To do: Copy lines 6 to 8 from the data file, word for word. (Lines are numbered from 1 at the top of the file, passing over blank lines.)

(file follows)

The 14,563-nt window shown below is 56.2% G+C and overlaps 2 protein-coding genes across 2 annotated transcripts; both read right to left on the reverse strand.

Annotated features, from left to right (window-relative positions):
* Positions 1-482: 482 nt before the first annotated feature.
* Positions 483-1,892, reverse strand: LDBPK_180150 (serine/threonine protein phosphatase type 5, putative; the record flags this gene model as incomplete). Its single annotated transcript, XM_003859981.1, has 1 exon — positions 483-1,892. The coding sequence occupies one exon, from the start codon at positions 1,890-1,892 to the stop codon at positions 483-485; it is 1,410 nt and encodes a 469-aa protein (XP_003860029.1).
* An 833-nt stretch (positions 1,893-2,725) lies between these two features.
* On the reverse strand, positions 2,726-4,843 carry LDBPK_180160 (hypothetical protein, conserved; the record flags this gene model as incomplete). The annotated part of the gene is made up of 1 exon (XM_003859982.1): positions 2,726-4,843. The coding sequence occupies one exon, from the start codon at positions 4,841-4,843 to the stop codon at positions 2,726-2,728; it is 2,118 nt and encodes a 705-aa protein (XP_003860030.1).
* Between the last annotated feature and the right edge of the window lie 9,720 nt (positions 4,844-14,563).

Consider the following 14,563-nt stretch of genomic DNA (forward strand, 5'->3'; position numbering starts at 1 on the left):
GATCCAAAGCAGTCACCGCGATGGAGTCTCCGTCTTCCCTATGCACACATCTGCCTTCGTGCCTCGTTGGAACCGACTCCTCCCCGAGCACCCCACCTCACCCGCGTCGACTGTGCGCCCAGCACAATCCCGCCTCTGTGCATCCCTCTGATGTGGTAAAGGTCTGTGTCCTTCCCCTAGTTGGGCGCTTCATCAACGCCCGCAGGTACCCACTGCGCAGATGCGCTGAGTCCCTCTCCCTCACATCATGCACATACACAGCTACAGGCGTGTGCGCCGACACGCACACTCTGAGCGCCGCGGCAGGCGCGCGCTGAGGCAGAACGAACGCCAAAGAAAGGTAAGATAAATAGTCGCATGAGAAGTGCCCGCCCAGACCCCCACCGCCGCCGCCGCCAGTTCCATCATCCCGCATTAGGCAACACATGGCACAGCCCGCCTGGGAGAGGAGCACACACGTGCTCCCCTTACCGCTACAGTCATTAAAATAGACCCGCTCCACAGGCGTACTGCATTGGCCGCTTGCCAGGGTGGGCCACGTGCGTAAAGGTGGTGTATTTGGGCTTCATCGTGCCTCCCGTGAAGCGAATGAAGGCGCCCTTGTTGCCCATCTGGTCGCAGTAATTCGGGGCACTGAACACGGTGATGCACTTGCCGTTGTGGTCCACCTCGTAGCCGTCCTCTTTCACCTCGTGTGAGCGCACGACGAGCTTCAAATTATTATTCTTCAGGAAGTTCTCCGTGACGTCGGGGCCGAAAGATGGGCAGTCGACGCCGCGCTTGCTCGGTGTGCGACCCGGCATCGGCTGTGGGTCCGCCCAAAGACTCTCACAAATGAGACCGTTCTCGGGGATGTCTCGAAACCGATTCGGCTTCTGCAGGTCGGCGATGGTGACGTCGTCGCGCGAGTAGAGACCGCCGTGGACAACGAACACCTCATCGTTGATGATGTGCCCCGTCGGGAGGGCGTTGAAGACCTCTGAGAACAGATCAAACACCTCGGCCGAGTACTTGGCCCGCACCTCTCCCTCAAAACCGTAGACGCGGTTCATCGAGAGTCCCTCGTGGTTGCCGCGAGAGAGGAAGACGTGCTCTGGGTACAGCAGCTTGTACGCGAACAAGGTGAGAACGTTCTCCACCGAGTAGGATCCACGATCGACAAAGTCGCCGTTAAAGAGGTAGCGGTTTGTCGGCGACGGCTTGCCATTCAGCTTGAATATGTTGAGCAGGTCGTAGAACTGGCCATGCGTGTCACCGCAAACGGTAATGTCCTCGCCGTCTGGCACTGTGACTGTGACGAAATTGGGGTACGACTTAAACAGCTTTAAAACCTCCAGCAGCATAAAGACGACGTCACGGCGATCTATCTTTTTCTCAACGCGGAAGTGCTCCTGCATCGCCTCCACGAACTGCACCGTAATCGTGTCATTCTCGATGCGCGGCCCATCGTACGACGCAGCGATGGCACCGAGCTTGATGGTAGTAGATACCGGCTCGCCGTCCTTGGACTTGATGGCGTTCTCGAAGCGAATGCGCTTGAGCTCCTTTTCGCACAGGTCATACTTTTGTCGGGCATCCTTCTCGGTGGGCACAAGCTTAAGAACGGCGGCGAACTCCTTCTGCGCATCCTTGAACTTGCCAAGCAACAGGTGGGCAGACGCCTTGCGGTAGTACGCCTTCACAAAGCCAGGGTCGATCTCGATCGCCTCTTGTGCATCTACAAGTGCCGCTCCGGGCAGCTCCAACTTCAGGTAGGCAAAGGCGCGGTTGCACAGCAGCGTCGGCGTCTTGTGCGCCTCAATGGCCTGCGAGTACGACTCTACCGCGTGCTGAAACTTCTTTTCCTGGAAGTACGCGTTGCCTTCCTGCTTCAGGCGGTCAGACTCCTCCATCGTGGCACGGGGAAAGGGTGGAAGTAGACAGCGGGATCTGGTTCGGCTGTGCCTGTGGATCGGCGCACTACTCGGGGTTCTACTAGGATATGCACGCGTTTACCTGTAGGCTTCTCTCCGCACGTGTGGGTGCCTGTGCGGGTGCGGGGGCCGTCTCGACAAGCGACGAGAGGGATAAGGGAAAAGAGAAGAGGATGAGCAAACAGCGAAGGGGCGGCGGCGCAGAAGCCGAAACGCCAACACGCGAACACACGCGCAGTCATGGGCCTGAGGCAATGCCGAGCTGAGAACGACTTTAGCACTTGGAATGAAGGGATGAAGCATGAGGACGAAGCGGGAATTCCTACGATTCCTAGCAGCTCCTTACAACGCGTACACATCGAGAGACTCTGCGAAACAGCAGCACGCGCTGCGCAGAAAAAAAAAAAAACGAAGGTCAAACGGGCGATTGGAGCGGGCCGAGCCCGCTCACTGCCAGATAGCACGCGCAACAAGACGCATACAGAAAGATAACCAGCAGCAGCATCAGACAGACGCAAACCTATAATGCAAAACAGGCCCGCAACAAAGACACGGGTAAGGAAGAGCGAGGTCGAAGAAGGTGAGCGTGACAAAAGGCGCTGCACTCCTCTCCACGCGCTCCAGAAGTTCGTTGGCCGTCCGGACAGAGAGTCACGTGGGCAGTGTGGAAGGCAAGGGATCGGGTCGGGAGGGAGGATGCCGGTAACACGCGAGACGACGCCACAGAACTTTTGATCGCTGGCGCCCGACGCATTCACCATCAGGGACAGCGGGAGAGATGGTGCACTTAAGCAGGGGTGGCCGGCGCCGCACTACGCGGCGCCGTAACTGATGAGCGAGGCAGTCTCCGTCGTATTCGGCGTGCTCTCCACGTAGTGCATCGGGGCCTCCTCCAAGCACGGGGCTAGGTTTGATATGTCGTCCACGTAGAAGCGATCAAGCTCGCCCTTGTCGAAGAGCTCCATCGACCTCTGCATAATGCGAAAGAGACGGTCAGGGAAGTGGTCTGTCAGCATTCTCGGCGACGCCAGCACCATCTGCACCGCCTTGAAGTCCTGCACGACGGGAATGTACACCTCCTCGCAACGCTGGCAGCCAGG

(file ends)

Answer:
* On the reverse strand, positions 2,726-4,843 carry LDBPK_180160 (hypothetical protein, conserved; the record flags this gene model as incomplete). The annotated part of the gene is made up of 1 exon (XM_003859982.1): positions 2,726-4,843. The coding sequence occupies one exon, from the start codon at positions 4,841-4,843 to the stop codon at positions 2,726-2,728; it is 2,118 nt and encodes a 705-aa protein (XP_003860030.1).
* Between the last annotated feature and the right edge of the window lie 9,720 nt (positions 4,844-14,563).

Consider the following 14,563-nt stretch of genomic DNA (forward strand, 5'->3'; position numbering starts at 1 on the left):